P&G CBO promised to take back control from agencies – this is what happened
With the goal of “reinventing” their agency relationships and focusing on creativity, Procter & Gamble created three new agency models.
P&G CMO promised to take back control from agencies – this is what happened
“We will take back control of our marketing and do more in-house.” Stated Marc Pritchard, Chief Brand Officer at Procter & Gamble, in March 2018. By that time, P&G had already, for three years, operated to reduce its external agency and production expenses by $750 million. In other words – this was only the start of something big.
During the time of the statement, P&G spent around $11 billion a year on marketing but had the ambition to “rethink” its relationship with its agencies. “We previously worked with 6,000 agencies around the world and have reduced it to 2,500,” Pritchard then told the Financial Times.
Took too long to get things done
During that same time, at the ISBA conference for British advertisers, Pritchard also said that agencies need to change their organizations: “We had too many people between us and the consumer,” adding that it took “too long to get things done. We have to move forward much faster.“
So how were they to change? With the goal of “reinventing” their agency relationships and focusing on creativity, Procter & Gamble created three new agency models:
The first was the creation of a group of several agencies that combined talents from all of them. They called the model “People First.” The equivalent of what Customersonly label as cross-agency teams.
The second model was called “Fixed and Flow,” which meant more flexible agency relationships in addition to the company´s fixed partnerships, thus enabling a more substantial portion of the marketing budget for new and fast collaborations. “Fixed and Flow” is also a model that will move away from what Pritchard has called the “archaic Mad Men model.”
The third model focused on media planning, which P&G placed mostly in-house, with a particular focus on creative work in digital media. The composition of the marketing team put greater emphasis on data and analysis – P&G would hire more data scientists and fewer project managers.
So how did it work out?
Marc Pritchard in an interview with the Financial Times on June 2019, just over a year later:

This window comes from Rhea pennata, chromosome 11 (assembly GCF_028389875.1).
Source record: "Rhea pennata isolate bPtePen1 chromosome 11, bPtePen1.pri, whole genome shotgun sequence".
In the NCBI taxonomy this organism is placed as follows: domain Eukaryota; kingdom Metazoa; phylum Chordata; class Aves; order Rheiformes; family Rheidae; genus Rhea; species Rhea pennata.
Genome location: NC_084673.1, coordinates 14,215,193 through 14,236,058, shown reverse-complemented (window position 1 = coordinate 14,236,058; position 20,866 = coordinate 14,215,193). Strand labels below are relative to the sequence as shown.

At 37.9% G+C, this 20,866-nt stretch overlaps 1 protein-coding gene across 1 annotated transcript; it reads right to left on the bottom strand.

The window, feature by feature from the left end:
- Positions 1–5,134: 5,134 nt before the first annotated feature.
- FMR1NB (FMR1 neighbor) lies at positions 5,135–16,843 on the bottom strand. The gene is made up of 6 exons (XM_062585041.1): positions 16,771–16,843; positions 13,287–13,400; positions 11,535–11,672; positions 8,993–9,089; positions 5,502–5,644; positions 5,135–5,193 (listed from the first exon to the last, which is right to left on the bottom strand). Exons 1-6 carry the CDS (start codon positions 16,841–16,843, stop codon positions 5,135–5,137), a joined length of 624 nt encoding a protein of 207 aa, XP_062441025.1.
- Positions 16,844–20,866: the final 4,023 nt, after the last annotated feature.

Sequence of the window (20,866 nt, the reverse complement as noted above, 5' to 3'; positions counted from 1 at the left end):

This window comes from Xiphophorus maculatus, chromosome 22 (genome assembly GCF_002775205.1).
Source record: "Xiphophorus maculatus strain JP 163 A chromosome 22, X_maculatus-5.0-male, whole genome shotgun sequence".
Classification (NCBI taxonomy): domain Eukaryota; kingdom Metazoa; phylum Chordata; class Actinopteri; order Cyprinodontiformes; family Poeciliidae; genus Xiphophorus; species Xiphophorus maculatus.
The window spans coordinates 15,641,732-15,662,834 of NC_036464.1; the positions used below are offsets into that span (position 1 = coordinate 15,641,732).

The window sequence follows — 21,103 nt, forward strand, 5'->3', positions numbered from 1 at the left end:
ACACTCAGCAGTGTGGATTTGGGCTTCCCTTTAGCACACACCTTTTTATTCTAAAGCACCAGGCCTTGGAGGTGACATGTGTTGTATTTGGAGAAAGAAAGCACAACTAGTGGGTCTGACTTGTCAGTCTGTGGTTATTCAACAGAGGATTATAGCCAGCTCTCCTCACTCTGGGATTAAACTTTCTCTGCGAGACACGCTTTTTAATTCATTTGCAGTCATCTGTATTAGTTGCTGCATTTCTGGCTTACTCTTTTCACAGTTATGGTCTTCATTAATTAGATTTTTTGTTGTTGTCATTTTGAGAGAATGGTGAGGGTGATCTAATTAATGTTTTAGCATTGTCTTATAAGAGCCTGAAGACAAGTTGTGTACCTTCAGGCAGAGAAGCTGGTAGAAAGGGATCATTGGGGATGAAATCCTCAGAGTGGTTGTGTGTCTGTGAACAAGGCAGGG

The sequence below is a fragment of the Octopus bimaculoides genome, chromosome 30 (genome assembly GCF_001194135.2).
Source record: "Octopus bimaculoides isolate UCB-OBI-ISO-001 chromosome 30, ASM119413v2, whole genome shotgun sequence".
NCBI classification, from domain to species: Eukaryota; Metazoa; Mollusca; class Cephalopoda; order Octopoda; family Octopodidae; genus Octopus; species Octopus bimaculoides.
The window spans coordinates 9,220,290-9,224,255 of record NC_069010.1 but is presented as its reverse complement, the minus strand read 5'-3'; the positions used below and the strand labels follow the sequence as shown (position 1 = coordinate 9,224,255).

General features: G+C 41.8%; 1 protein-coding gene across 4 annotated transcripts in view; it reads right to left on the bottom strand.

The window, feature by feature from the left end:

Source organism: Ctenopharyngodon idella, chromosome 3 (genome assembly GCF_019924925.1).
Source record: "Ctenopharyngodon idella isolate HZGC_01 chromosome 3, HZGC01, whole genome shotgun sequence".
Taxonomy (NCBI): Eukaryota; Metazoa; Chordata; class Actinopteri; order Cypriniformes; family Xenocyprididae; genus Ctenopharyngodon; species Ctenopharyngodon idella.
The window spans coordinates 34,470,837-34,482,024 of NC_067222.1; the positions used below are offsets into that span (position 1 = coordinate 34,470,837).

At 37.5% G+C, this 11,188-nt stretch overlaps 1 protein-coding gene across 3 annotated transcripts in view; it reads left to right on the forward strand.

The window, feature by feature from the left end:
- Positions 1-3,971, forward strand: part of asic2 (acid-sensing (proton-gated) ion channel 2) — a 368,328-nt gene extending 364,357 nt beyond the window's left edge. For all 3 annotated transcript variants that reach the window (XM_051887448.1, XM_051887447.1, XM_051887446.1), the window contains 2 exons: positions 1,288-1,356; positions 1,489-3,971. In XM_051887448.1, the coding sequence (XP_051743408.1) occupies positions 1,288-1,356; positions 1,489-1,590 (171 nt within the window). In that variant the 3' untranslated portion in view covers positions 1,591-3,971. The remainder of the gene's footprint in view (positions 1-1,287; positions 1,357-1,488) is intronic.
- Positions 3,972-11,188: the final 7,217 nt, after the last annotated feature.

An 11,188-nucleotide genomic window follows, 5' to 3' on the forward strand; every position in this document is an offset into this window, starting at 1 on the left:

“We have cut spending by nearly $1 billion in fees and production over the past four years and reinvested it into other creative partnerships.”
He also said that the increasing use of ad blockers forced large companies to experiment more and try to create ads that “people actually want to watch.” And during Cannes Lions, some of the company’s new partners were introduced, including Ariana Huffington’s new company Thrive Global, which hopes that Internet-connected versions of, for example, Oral-B toothbrushes can function as “wellness boosters.”
Agencies losing business
Traditional advertising agencies have lost business from auto, pharmaceutical, and consumer goods companies that have traditionally formed the backbone of their business. Vast sums are at stake. Tim Andree, Managing Director and Chairman of Dentsu Aegis, says that the traditional clients of the agencies “will not spend in the way they have done.” The company, which was formed in 2012 when Japanese Dentsu acquired Aegis for £3 billion, ought to instead, according to Andree, focus on helping companies with data, identify potential customers and reach them better with tailored advertising. And Martin Sorrell, who founded purely digital S4 Capital after his departure from British agency giant WPP last year, has criticized the business model of his former company, saying they are too big to adapt to the new data-driven advertising world.
New areas to disrupt
And at Procter & Gamble, they keep operating on their new agency models. As Pritchard said, when he was recently named “industry legend” by The Advertising Club of New York – after 37 years at the same company: “My early days at P&G were fantastic because I learned a lot. But the truth is that I still learn a lot. It has not stopped. I would say that it has probably increased exponentially.“
Pritchard says he will never finish. Content is at the top of the list of new areas to disrupt. As well as, thanks to P&G´s new agency model, reducing marketing costs by another 50 percent.
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